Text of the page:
Sewing, Tailoring and Fashion design. In order to be successful in this work, the apprentice should develop artistic skills and constantly think of other designs which are liked by the customers. They should learn how to draw, measure and cut cloth and other fabrics.
Bead design: The same artistic skills are needed when working with beads and other materials to make jewelry. At first the apprentice works with plastic beads and other materials such as copper, tin, leather and glass. In combination with general handicraft, the successful bead designer has always work to do.
Which other skills could CAS offer?
Photography and photoshop, repair of electronic equipment, watch and mobile-phone repairs, Book binding and web designs.
Skills CAS does not offer could be learnt in existing public workshops and studios. However, to be master of the English language is needed which in many cases is a real obstacle for instructors and apprentice.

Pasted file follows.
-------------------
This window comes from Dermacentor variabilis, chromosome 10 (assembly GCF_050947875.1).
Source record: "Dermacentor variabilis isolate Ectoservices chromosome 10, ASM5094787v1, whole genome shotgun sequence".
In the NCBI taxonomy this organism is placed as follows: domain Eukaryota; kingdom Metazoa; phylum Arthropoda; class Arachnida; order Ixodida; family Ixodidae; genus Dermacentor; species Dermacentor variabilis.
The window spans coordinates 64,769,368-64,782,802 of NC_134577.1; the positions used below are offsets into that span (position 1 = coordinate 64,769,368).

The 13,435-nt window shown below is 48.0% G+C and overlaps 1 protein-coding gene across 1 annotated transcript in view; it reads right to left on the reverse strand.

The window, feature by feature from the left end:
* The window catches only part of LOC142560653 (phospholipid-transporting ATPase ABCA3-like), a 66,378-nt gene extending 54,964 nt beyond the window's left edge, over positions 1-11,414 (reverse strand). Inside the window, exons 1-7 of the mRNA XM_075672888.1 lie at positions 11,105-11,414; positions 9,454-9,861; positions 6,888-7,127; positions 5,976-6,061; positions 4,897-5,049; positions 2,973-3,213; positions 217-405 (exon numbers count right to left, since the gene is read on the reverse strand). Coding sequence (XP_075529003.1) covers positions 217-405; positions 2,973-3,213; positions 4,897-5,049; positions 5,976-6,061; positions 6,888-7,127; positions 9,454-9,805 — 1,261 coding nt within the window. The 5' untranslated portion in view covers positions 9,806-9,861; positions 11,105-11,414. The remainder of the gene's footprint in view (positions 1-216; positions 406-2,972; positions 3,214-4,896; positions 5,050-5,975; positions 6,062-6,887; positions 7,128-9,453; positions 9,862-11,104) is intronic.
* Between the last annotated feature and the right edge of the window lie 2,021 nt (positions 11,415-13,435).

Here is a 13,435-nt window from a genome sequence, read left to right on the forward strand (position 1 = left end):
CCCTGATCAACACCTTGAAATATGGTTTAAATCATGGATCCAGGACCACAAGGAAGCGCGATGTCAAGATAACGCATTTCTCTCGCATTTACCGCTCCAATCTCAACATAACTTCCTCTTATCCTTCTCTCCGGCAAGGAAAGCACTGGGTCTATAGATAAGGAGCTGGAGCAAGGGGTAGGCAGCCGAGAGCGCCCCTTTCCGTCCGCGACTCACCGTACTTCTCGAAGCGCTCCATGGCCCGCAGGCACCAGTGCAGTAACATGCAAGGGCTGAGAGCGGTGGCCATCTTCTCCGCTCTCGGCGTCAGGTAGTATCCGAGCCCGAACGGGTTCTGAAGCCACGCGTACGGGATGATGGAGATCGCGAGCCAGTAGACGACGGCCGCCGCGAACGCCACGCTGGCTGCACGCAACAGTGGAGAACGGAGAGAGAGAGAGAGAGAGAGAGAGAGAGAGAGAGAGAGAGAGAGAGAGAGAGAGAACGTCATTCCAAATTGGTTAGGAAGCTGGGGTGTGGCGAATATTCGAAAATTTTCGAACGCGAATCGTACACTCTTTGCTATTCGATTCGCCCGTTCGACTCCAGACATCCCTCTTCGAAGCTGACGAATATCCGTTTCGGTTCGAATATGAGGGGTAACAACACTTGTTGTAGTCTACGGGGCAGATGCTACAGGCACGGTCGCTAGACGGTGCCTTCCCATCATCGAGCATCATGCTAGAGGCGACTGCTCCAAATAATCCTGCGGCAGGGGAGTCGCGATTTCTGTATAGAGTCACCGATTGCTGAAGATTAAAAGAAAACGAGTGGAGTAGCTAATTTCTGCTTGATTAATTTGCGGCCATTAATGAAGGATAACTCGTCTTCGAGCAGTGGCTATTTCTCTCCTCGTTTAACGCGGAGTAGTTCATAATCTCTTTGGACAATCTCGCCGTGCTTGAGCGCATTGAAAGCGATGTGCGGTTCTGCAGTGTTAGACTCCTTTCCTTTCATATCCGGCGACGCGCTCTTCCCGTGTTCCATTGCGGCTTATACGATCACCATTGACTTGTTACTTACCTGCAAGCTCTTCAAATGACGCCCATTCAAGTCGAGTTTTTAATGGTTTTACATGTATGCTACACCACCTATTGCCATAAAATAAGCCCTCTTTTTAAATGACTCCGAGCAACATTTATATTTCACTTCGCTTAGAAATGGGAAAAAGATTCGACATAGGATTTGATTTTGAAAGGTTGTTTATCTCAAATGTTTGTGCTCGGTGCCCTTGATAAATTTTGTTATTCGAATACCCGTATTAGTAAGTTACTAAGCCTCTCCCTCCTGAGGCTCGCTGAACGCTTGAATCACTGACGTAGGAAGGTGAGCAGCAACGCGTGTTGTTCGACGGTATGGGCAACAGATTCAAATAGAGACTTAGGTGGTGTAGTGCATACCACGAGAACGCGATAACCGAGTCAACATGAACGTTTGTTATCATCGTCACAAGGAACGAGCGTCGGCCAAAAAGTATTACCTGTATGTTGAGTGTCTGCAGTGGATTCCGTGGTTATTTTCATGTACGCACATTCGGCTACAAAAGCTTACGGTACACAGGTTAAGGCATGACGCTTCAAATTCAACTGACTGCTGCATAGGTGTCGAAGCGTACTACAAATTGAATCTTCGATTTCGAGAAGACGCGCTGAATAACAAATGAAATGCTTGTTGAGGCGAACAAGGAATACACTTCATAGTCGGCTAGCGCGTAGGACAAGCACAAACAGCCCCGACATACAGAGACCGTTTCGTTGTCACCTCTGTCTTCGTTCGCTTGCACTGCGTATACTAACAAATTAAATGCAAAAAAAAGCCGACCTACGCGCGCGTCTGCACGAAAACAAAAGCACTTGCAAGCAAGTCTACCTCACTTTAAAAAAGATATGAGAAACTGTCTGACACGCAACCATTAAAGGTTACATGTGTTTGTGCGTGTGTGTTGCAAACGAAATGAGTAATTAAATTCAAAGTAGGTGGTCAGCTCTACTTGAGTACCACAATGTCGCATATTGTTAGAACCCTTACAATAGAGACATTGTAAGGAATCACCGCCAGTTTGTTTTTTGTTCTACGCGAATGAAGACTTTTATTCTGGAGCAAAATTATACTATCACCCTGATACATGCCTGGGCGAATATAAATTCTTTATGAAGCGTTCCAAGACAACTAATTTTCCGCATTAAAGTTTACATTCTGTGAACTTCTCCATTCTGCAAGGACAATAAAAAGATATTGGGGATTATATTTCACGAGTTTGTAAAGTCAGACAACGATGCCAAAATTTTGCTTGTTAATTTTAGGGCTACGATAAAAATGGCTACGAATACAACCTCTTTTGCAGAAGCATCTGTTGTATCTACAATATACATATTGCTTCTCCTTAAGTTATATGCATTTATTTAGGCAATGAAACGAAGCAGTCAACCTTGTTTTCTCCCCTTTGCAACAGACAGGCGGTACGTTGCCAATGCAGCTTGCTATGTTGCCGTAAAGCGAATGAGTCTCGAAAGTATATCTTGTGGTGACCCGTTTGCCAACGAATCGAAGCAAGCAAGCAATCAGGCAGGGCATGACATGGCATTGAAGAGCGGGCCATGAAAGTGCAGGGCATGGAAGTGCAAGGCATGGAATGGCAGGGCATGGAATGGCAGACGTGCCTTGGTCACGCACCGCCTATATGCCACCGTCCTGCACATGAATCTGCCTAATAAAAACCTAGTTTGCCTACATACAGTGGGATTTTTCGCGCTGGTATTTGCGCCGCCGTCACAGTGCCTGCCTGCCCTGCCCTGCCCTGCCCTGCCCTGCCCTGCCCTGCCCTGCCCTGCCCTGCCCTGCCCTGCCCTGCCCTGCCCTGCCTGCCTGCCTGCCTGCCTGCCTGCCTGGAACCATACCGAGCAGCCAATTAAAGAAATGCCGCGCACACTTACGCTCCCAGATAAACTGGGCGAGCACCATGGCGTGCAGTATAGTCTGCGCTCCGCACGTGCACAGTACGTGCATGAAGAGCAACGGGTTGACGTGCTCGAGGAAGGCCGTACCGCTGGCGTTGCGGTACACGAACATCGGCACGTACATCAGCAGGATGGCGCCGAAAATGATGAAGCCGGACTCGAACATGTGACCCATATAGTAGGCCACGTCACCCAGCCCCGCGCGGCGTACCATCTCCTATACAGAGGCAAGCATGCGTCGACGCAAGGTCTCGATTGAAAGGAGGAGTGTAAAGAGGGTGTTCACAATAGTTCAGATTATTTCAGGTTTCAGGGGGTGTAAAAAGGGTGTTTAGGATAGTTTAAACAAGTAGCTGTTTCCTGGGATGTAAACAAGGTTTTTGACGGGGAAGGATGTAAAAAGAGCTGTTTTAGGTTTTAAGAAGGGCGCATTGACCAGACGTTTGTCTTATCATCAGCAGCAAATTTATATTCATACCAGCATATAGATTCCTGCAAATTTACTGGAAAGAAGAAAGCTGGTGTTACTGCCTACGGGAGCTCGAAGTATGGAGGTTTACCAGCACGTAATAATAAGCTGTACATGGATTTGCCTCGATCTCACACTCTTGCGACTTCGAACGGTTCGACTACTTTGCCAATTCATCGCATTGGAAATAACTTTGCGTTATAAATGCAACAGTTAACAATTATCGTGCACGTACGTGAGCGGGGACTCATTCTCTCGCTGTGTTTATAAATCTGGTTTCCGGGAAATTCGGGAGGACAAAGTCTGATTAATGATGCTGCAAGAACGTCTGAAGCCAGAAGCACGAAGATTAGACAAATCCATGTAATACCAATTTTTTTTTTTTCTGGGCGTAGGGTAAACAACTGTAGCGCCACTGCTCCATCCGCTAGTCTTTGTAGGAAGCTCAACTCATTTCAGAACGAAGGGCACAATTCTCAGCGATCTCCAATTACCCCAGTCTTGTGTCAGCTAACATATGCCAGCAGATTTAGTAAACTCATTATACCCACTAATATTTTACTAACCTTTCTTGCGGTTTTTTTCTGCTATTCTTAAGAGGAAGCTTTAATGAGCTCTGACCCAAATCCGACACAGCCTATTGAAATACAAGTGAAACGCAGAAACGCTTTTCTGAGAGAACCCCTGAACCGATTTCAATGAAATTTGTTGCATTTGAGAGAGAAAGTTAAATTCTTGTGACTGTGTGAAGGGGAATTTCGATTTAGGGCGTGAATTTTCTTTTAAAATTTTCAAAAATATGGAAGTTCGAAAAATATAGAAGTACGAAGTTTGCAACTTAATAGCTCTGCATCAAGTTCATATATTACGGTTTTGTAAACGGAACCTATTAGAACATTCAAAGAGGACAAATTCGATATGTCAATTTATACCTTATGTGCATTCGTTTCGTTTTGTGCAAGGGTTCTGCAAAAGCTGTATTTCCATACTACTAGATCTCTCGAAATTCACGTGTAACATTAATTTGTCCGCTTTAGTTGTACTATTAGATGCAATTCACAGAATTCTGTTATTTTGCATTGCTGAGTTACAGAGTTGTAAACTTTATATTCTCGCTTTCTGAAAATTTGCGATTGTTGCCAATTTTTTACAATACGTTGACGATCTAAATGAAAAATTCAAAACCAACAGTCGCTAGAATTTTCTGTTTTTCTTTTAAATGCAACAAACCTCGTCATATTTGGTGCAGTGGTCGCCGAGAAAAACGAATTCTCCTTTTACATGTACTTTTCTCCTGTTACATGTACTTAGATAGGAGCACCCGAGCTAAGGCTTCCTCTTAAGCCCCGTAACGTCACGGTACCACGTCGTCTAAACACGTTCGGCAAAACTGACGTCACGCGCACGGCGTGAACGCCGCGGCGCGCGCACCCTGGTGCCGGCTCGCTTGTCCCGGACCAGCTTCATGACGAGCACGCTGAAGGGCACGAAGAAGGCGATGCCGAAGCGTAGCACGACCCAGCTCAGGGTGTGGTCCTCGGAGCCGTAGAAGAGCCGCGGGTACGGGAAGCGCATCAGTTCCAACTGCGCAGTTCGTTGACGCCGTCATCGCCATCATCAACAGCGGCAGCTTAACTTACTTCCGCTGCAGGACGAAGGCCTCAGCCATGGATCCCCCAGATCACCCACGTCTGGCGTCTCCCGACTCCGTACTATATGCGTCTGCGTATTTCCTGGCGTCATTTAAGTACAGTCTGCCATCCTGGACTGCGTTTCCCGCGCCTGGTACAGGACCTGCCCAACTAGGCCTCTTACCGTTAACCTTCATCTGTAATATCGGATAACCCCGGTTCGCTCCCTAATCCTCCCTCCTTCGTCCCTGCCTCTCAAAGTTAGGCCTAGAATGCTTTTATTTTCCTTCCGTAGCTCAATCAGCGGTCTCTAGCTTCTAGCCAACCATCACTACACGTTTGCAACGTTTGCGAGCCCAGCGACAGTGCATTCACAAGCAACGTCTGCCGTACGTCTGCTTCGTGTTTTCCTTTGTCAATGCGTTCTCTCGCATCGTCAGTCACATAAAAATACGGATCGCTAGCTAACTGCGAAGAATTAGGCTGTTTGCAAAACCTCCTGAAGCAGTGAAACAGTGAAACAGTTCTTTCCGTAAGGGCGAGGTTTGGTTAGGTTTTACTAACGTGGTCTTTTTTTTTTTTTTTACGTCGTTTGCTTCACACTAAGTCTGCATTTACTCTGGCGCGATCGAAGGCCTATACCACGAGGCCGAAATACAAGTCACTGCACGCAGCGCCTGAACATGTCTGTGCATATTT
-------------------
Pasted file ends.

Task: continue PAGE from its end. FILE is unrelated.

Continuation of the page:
Here is a description the above mentioned category of children in detail.
URBAN POOR CHILDREN.
Identifies with a community not necessarily born or brought up there or stay permanent in the community.
A victim of a broken home.
From a poor family.
Have periodic contact with the parents or any member of the family.
Have some sort of a regular “home” to identify with.
Establish that both parents are not necessarily in the street.
Urban poor child should not necessarily be in school or vice versa.
The parents have come to the city to have more job opportunities.
Job opportunities are scarce and at times the child is asked to assist in earning an income for the family. They sell minor items such as polythene bags, sweets, telephone credit etc.
These children are not attending school. In the past they could say, “ I am going to the afternoon shift or morning shift but that system has been abolished in Ghana. These children are typical “out of school” children.
Is a child coming from outside Accra to the city and its periphery to look for greener pastures, work and find decent livelihood. Her/his parents are in the rural area.
The reasons of leaving their families are numerous. Very often they leave their family because the family has fallen apart (broken families).
Some of them have attended school in the past and with a little support they can continue their education.
Those born in the street. 2nd generation children.